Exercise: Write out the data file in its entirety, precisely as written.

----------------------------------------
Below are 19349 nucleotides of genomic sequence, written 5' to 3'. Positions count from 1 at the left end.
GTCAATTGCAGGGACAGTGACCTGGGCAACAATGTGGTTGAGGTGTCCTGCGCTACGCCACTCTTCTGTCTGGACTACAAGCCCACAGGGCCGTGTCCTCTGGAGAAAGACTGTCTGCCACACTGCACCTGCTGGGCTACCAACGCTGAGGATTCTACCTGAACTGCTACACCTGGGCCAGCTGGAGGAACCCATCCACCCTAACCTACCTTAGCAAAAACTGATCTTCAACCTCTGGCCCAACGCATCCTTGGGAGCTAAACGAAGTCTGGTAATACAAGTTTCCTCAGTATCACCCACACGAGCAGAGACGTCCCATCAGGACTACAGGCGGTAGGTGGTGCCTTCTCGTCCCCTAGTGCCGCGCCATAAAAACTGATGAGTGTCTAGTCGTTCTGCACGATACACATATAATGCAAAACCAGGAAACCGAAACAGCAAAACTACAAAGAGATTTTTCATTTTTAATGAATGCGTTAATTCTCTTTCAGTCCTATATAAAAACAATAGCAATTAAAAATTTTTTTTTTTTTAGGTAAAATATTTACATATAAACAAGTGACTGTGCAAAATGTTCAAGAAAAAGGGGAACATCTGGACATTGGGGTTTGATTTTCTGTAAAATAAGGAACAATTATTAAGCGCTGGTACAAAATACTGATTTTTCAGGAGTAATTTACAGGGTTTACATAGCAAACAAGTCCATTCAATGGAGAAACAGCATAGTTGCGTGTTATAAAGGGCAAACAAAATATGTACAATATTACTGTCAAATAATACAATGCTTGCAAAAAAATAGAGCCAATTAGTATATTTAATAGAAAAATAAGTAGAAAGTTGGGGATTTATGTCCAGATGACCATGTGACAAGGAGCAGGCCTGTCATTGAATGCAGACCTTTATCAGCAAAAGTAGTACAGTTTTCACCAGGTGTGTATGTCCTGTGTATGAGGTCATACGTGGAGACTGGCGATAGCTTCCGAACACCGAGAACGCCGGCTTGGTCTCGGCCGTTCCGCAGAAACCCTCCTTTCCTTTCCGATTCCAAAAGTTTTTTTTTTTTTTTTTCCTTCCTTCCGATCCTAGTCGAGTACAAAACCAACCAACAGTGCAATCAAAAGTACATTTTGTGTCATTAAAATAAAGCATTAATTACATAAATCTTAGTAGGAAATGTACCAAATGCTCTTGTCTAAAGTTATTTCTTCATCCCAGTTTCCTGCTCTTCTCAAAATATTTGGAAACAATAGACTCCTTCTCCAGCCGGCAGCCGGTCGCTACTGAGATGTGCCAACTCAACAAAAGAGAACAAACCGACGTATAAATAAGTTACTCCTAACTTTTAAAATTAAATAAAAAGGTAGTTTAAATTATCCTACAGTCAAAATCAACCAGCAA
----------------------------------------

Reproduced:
Below are 19349 nucleotides of genomic sequence, written 5' to 3'. Positions count from 1 at the left end.
GTCAATTGCAGGGACAGTGACCTGGGCAACAATGTGGTTGAGGTGTCCTGCGCTACGCCACTCTTCTGTCTGGACTACAAGCCCACAGGGCCGTGTCCTCTGGAGAAAGACTGTCTGCCACACTGCACCTGCTGGGCTACCAACGCTGAGGATTCTACCTGAACTGCTACACCTGGGCCAGCTGGAGGAACCCATCCACCCTAACCTACCTTAGCAAAAACTGATCTTCAACCTCTGGCCCAACGCATCCTTGGGAGCTAAACGAAGTCTGGTAATACAAGTTTCCTCAGTATCACCCACACGAGCAGAGACGTCCCATCAGGACTACAGGCGGTAGGTGGTGCCTTCTCGTCCCCTAGTGCCGCGCCATAAAAACTGATGAGTGTCTAGTCGTTCTGCACGATACACATATAATGCAAAACCAGGAAACCGAAACAGCAAAACTACAAAGAGATTTTTCATTTTTAATGAATGCGTTAATTCTCTTTCAGTCCTATATAAAAACAATAGCAATTAAAAATTTTTTTTTTTTTAGGTAAAATATTTACATATAAACAAGTGACTGTGCAAAATGTTCAAGAAAAAGGGGAACATCTGGACATTGGGGTTTGATTTTCTGTAAAATAAGGAACAATTATTAAGCGCTGGTACAAAATACTGATTTTTCAGGAGTAATTTACAGGGTTTACATAGCAAACAAGTCCATTCAATGGAGAAACAGCATAGTTGCGTGTTATAAAGGGCAAACAAAATATGTACAATATTACTGTCAAATAATACAATGCTTGCAAAAAAATAGAGCCAATTAGTATATTTAATAGAAAAATAAGTAGAAAGTTGGGGATTTATGTCCAGATGACCATGTGACAAGGAGCAGGCCTGTCATTGAATGCAGACCTTTATCAGCAAAAGTAGTACAGTTTTCACCAGGTGTGTATGTCCTGTGTATGAGGTCATACGTGGAGACTGGCGATAGCTTCCGAACACCGAGAACGCCGGCTTGGTCTCGGCCGTTCCGCAGAAACCCTCCTTTCCTTTCCGATTCCAAAAGTTTTTTTTTTTTTTTTTCCTTCCTTCCGATCCTAGTCGAGTACAAAACCAACCAACAGTGCAATCAAAAGTACATTTTGTGTCATTAAAATAAAGCATTAATTACATAAATCTTAGTAGGAAATGTACCAAATGCTCTTGTCTAAAGTTATTTCTTCATCCCAGTTTCCTGCTCTTCTCAAAATATTTGGAAACAATAGACTCCTTCTCCAGCCGGCAGCCGGTCGCTACTGAGATGTGCCAACTCAACAAAAGAGAACAAACCGACGTATAAATAAGTTACTCCTAACTTTTAAAATTAAATAAAAAGGTAGTTTAAATTATCCTACAGTCAAAATCAACCAGCAA